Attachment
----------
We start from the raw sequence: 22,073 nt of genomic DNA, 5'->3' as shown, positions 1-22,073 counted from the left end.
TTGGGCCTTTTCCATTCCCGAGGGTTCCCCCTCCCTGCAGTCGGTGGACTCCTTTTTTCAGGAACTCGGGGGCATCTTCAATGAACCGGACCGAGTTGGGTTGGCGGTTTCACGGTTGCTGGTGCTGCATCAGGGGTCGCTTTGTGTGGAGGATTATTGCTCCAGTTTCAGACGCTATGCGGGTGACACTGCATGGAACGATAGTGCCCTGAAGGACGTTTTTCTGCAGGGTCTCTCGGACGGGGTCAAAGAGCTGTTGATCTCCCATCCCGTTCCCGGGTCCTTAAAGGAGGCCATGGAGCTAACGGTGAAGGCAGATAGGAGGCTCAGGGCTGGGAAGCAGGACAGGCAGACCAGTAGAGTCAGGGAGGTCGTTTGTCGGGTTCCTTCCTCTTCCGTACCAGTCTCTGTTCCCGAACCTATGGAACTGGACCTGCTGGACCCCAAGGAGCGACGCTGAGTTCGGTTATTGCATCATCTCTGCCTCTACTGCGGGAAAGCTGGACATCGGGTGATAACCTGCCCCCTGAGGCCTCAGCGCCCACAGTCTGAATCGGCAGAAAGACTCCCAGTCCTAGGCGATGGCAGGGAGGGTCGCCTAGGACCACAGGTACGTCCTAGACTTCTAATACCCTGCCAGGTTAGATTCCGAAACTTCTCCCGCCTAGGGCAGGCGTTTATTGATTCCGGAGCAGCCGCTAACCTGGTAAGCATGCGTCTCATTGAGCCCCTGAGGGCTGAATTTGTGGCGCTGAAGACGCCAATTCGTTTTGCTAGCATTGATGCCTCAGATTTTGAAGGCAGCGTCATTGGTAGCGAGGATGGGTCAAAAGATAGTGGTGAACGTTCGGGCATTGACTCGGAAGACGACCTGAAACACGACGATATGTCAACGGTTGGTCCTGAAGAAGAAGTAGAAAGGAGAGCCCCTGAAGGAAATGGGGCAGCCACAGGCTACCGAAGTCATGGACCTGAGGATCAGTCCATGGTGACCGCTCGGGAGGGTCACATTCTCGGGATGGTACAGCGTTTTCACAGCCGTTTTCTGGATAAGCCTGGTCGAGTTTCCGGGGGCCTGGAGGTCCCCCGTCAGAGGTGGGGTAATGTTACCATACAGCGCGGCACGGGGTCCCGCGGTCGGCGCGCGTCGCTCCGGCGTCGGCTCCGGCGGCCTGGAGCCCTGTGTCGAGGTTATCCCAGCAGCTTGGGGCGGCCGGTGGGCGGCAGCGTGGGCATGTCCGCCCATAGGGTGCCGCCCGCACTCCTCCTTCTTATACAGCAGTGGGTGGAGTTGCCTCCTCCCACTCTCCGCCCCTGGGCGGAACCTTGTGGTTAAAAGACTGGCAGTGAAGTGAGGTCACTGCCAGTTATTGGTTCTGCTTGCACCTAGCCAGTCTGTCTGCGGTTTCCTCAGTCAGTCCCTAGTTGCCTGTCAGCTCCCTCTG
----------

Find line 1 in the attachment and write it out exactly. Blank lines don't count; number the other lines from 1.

We start from the raw sequence: 22,073 nt of genomic DNA, 5'->3' as shown, positions 1-22,073 counted from the left end.